Saturday, February 23, 2008

More NCW stuff

The Warsaw Business Journal has interviewed me here

I was at the Council for Foreign Relations at a lunch chaired by Jack Matlock and in discussion with Steve Sestanovich. You can see video excerpts here (though not the bit where I explode with anger in response to a pro-Kremlin, anti-Baltic comment)

The Guardian has printed a largely flattering review.

You can read a (rough) transcript here of my event at Radio Free Europe/Radio Liberty or if you really want listen to the whole 90 minutes of it here.

I had some tough criticism from Andrew Kuchins during the event (also 90 minutes) at the CSIS. You can listen to it here

I was plugging New Cold War on an American (NPR) Radio programme called Fresh Air. You can listen again here


And on Here and Now, another NPR radio programe here

I was on C-Span on the same subject. You can watch it here

And you can see most of Russia Today's attempt to ridicule the book here
video

16 comments:

Willbert said...
This comment has been removed by a blog administrator.
stalker said...

I was at the Council for Foreign Relations at a lunch chaired by Jack Matlock and in discussion with Steve Sestanovich. You can see video excerpts here (though not the bit where I explode with anger in response to a pro-Kremlin, anti-Baltic comment)

Do expound, please.

Giustino said...

That Russia Today commentator should really sit down. He's distracting me with his hand gestures and posturing.

George Nikoladze said...

Russiatoday remind me of good old Soviet type KGB run propagandist TV station or media outlet aimed at brainwashing. Russiantoday is a tool of the Russian government to improve its image in the West with western type of programing. However, as it turned out, its same old state run Putinocratic station. Instead of initiating another Putinist TV station (this time in English), Russia should try to ease its grip on media and through democratic actions improve its image in the world. In a country where there is absolutely no free media and journalist are killed regularly, just another brainwashing state control propagandistic station is a bad news for the democratic transition (which has been destroyed in Russia so far) in that country.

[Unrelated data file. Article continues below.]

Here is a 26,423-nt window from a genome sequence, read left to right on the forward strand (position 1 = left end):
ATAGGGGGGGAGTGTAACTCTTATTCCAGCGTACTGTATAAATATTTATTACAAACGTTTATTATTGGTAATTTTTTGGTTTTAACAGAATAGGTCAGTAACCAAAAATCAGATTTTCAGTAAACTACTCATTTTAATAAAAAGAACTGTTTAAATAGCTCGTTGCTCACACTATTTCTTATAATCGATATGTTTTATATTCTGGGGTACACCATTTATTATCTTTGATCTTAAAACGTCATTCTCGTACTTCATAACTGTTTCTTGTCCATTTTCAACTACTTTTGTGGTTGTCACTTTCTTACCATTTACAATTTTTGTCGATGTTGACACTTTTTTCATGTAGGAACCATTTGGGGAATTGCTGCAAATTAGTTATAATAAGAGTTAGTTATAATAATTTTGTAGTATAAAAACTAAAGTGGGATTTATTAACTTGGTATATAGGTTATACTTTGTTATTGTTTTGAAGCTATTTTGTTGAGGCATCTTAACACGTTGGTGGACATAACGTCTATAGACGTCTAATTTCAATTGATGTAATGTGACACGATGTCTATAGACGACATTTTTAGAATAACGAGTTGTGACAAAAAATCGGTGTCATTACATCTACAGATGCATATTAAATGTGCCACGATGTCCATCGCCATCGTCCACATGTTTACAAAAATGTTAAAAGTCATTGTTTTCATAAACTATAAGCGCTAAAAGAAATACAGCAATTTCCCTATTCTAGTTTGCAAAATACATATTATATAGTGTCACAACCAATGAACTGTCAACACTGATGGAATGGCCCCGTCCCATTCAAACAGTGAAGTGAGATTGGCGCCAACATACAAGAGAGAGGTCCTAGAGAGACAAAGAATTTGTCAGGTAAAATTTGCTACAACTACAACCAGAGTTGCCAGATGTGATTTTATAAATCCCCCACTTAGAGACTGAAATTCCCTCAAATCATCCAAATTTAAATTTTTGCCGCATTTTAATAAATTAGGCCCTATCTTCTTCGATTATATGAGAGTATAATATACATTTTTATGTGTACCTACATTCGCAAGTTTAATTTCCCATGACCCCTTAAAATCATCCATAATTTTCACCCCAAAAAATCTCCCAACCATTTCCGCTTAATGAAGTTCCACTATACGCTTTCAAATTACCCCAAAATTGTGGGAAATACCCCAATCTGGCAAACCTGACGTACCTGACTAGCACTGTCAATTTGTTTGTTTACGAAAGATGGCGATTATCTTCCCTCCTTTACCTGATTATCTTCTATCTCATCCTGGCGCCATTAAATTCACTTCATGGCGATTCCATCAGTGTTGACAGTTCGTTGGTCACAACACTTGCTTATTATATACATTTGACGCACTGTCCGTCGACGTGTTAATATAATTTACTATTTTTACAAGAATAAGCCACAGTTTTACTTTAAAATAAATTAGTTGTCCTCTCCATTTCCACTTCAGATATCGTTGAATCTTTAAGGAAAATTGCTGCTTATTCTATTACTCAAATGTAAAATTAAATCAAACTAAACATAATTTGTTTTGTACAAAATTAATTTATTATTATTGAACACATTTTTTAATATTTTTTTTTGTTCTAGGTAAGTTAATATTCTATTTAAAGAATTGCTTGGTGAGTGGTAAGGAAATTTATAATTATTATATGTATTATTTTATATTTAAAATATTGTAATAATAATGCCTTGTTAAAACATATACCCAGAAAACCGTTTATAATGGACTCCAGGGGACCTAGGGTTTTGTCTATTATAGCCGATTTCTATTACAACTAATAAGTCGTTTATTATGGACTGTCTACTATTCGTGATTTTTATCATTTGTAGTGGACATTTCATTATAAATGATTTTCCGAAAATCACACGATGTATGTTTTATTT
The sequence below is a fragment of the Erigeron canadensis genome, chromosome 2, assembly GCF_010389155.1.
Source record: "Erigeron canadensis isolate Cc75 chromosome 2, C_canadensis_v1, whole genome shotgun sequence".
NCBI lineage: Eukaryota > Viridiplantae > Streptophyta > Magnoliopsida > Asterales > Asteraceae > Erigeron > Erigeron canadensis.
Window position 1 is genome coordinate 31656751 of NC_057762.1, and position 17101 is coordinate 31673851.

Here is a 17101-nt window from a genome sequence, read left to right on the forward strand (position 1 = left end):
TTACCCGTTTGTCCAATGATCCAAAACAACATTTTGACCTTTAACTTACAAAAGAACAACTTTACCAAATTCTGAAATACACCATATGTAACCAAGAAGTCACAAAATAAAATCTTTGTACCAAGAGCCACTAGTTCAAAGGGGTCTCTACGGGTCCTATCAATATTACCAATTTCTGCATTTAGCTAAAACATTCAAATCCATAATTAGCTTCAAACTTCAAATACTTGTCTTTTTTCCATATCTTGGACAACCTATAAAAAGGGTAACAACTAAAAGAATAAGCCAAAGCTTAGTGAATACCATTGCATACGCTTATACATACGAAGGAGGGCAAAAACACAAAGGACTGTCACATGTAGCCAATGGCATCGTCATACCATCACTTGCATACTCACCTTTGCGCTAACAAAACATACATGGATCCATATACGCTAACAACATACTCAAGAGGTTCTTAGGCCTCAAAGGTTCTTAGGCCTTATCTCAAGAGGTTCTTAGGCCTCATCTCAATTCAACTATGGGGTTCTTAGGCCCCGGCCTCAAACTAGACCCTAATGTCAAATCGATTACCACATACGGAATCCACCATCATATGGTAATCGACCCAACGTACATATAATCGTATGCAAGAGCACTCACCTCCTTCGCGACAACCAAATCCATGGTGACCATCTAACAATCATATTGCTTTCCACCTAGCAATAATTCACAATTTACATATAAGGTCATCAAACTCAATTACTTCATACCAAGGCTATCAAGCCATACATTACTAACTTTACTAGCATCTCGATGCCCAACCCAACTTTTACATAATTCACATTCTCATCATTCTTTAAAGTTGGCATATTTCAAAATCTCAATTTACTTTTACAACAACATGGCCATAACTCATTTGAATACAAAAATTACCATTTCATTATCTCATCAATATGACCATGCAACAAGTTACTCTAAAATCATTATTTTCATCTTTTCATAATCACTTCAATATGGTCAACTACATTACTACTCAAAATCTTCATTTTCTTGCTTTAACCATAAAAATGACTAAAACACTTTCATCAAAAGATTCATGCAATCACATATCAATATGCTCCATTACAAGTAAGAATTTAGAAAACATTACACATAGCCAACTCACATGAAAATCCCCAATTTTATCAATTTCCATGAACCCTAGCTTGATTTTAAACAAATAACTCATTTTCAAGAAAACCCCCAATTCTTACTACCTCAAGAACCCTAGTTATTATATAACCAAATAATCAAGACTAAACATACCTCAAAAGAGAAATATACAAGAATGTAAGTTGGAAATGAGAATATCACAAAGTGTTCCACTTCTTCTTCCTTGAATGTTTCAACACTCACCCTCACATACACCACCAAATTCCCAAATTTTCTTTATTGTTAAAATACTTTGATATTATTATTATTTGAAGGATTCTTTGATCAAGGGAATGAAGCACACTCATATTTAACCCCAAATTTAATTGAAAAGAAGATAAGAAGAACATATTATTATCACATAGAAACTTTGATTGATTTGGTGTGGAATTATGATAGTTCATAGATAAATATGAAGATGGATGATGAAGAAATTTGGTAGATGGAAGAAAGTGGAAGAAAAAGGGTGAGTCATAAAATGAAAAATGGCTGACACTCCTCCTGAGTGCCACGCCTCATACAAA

Anton said...

Democracy doesn´t happen overnight.
Georgian democracy isn´t a great example either. Nevertheless, even Russia will eventually become a democracy, the transition has to be gradual, no need to rush it.

George Nikoladze said...

Interesting conversion of hope. Well if we look at current Russia, we dont see any "gradual" move towards even the mean sense of democracy. In fact, the tide is diverted other way around, opposite to that gradual move towards Democracy. Russia shifts back to Soviet type state system or even more precisely, Stalinist. Georgian democracy can not be an examplery to Russia, because the country is going through democratic transition (which Russia did not yet even start or is willing to start in near future). But the Georgian experiment with democracy can serve as example for Russia. But I don't think that KGB run state apparatus of Russia is willing to adopt any examples, even from the well established democracies.

Correct, it does not happen overnight, but this process of which you are implying has to commence at least. Lets be realistic, no one in Kremlin intends in commencing this process.

George Nikoladze said...

p.s a nice quote from Claud Lefort: "a dubious democracy, for all its defects, is always better than the dictatorship."

Anton said...

Oh yes indeed, Georgia is experiencing a full transition, I particularly liked the use of high-frequency-wave-gun, very high-tech.

Drugging Irakli Okruashvili and threatening to hurt his family is also pretty democratic, well and of course Sakashvili isn´t at all a corrupt crook, he did´t mean to rigg the elections or shut down the opposition channel, it was an accident, just as the death of Zurab Zhvania. (God bless sarcasm)